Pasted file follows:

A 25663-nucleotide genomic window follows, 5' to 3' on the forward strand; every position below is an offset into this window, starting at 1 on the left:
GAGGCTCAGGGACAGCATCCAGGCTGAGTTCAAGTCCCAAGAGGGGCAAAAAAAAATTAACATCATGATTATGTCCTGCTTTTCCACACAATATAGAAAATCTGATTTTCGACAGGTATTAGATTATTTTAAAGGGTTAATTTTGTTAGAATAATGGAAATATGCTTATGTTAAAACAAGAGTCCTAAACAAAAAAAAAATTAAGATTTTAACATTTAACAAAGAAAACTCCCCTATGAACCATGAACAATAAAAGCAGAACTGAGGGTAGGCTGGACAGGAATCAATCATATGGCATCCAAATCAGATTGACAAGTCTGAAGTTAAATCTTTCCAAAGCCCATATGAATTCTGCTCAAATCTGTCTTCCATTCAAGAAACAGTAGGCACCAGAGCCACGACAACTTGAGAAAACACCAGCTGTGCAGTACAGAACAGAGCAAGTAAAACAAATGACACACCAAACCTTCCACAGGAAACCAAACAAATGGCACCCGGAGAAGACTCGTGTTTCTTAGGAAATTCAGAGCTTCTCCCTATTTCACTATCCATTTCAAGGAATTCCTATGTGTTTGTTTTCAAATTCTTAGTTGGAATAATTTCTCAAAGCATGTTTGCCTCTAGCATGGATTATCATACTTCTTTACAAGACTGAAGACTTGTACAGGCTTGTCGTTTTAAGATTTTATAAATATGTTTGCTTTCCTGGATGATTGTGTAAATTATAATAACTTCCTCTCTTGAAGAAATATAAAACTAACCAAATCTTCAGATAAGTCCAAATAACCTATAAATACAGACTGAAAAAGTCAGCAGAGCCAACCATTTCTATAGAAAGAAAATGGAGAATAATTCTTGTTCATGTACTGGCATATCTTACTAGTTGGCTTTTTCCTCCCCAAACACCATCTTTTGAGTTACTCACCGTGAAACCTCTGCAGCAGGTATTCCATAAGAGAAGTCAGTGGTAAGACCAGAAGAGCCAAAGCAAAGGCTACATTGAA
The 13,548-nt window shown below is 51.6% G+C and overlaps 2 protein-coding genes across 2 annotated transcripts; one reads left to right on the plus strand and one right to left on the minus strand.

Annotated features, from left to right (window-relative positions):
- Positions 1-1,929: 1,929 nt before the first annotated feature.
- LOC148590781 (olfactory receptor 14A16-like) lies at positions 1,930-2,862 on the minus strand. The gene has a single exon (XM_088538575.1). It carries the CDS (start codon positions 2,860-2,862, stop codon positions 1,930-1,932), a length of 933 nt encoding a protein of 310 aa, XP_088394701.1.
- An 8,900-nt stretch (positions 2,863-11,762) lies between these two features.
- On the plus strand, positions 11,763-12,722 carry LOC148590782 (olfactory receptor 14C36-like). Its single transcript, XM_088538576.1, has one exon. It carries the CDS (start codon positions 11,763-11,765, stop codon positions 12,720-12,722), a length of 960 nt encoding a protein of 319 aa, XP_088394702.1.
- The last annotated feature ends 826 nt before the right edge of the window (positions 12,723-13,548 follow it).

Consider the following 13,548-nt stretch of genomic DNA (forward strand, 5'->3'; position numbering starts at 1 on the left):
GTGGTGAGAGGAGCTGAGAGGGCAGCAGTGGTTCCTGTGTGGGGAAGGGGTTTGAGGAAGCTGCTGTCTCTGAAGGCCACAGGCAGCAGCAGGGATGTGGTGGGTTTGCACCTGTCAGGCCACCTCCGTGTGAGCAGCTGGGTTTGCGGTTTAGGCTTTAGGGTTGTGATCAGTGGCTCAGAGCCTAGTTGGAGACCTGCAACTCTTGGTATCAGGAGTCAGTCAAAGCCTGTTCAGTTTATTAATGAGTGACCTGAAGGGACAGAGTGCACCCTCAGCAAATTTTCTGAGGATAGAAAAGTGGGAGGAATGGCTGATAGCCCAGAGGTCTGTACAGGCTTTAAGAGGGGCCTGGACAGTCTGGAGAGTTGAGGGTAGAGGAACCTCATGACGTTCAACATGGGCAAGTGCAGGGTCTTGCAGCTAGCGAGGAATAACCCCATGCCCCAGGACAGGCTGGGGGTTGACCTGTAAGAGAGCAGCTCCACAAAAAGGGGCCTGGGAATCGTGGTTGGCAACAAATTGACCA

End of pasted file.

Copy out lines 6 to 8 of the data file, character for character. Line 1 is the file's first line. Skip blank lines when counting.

- LOC148590781 (olfactory receptor 14A16-like) lies at positions 1,930-2,862 on the minus strand. The gene has a single exon (XM_088538575.1). It carries the CDS (start codon positions 2,860-2,862, stop codon positions 1,930-1,932), a length of 933 nt encoding a protein of 310 aa, XP_088394701.1.
- An 8,900-nt stretch (positions 2,863-11,762) lies between these two features.
- On the plus strand, positions 11,763-12,722 carry LOC148590782 (olfactory receptor 14C36-like). Its single transcript, XM_088538576.1, has one exon. It carries the CDS (start codon positions 11,763-11,765, stop codon positions 12,720-12,722), a length of 960 nt encoding a protein of 319 aa, XP_088394702.1.